EgoFebruary 3, 2011 at 3:45 am

The Sunday Talkies

Talk radio can sometimes be a bit geriatric. Listening to talk radio here at Penn, though, is an entirely different experience. Street sat down with a few WQHS talk radio hosts and compiled a guide for the entry–level talk radio listener.


Hosts: Sam Pasternack, Raj Gopal, Lance Wildorf and Jonah Lustig — Sundays, 6–7 p.m.

No talk radio station is ever complete without a little bit of obscene sketch comedy. Some listener favorites are “Challa At Ya Boi,” which features an old Jewish couple from Florida discussing the likes of Waka Flocka Flame, and “Bro Talk,” where stereotypical bros discuss their lives with a surprisingly philosophical bent. The boys of PBitMAD are all also musicians, as demonstrated by their forty–minute musical narrative season finale entitled The Rapsis of Evil. “It’s basically an alternative hip-hop history of the modern dictator, featuring original lyrics for songs like Mao Money Mao Problems and Forget About Che.” The hosts promise this season will be “fun for the whole family and the great news is it contains half as much lead–based paint as the leading competitor.”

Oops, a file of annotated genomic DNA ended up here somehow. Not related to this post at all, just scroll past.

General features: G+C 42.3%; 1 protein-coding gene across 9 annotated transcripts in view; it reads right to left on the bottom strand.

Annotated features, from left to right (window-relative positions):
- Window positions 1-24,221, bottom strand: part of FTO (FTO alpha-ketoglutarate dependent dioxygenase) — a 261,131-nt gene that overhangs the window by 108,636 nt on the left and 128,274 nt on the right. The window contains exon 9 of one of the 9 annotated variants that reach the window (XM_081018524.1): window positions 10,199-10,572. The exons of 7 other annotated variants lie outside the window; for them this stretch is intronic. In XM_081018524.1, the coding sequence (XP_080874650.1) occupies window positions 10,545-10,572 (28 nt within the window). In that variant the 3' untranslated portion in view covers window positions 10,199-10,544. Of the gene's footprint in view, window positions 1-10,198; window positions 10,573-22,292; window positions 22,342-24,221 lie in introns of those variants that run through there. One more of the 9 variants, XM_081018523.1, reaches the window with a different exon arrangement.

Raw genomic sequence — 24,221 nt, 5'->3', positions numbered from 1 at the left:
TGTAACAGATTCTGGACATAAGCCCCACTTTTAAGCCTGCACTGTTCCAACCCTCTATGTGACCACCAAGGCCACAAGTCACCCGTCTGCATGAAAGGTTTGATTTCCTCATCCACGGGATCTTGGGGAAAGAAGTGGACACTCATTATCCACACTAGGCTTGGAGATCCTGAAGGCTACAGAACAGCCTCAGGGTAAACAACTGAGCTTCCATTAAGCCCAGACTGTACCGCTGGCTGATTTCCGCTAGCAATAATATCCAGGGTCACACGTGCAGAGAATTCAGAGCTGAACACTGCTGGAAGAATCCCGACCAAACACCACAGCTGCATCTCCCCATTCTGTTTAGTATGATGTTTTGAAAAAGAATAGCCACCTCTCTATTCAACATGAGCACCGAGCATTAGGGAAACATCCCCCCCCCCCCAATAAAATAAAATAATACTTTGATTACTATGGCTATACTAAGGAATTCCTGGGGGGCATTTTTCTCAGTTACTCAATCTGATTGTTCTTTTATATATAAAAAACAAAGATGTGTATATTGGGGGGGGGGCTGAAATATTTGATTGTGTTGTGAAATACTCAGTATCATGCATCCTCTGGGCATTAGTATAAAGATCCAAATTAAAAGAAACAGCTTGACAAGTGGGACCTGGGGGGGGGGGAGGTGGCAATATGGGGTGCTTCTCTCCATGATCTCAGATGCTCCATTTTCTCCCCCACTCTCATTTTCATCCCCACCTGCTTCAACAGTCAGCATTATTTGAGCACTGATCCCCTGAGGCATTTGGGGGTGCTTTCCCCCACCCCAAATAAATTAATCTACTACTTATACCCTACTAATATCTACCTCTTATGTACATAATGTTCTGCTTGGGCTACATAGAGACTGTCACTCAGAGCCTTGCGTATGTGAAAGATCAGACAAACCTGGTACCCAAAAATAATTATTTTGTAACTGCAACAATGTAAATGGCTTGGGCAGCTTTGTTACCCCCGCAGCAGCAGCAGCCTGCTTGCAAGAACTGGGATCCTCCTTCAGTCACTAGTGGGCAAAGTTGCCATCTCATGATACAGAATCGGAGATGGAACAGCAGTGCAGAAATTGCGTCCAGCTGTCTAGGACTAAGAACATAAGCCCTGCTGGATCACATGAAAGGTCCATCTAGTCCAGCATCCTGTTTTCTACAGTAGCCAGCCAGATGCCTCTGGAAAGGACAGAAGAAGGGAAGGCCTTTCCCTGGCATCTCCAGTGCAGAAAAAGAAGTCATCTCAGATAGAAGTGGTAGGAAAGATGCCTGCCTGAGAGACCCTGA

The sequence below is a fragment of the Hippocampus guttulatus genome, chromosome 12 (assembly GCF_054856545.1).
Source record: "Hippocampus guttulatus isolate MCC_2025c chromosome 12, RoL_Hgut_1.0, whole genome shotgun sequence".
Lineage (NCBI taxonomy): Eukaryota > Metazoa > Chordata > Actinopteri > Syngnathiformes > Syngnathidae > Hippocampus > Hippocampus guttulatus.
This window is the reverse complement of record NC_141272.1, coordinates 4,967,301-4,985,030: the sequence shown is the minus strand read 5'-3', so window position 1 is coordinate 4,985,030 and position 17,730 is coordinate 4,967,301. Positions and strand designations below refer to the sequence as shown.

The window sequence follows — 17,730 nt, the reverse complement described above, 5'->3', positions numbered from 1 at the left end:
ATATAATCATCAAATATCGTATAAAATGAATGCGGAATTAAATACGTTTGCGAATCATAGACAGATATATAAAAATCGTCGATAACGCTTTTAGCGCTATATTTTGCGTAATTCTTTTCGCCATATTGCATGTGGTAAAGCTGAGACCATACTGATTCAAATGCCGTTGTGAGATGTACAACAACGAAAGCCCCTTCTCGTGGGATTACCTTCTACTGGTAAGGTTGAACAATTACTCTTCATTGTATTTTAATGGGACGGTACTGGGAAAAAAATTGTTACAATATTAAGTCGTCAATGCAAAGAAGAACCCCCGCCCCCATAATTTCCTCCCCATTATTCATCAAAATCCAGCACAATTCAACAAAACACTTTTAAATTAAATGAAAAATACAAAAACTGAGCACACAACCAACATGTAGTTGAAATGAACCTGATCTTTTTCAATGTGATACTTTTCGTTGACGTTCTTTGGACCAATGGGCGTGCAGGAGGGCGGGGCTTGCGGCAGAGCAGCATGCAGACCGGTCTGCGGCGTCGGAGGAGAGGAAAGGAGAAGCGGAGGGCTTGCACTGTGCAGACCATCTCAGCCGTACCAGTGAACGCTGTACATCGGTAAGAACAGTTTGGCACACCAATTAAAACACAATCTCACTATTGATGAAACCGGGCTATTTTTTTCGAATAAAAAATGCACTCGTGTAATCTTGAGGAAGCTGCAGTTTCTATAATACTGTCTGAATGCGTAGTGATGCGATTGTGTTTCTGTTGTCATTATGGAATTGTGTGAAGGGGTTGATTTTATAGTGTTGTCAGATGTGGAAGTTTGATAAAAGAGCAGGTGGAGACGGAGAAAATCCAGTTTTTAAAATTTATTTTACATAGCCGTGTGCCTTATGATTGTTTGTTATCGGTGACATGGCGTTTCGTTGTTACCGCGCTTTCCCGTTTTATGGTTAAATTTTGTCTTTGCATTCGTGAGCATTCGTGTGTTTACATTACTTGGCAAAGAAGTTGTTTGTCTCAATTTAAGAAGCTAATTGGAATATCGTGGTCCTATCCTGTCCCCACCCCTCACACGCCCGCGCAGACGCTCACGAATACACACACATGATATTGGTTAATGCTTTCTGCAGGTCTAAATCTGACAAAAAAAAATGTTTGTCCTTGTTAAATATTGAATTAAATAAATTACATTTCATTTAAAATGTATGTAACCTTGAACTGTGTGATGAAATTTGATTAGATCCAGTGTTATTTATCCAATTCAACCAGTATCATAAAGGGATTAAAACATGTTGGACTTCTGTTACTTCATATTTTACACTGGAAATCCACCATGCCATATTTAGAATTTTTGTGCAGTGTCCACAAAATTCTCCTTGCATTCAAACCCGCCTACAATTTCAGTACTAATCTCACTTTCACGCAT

Hosts: Caity Weaver and Anthony Leem — Sundays, 4–6 p.m.

Originally, Caity Weaver’s radio show was a Penn application ploy meant to help her secure admission. She wrote about WQHS in her “Why Penn?” essay, and from there she entered the world of music radio. It wasn’t until co–host Anthony Leem joined on that the talking started. Their fodder is that the two have “hugely dissimilar musical tastes (the chief difference being that [Anthony’s] taste is terrible).” And since then, the talking hasn’t stopped. They discuss everything from OWN, Oprah’s Network, to Wikipedia link hopping, making it perfect for “indecisive people with short attention spans.” Fidgety Sunday studiers, start tuning in.


Hosts: Sean Kelly and Meredith Perry — Sundays, 8–10 p.m.

Meredith Perry comes from a long line of radio–savvy people, and when it was time for her to pick her co–host, “she obviously went for the best available option,” Sean Kelly. Their show focuses on self–proclaimed funny things, “two hours of nonsensical discussion and great music. We have no plans, requirements or expectations — just our wits, charm and a weird obsession with autistic savants.” Humor is guaranteed, especially considering Kelly is the editor–in–chief of The Pennsylvania Punchbowl magazine. The program is said to appeal to anyone seeking “ear–gasms, sound–orgies and any other phenomenon that combines sexual pleasure and hearing.” You might want to listen to this one alone.

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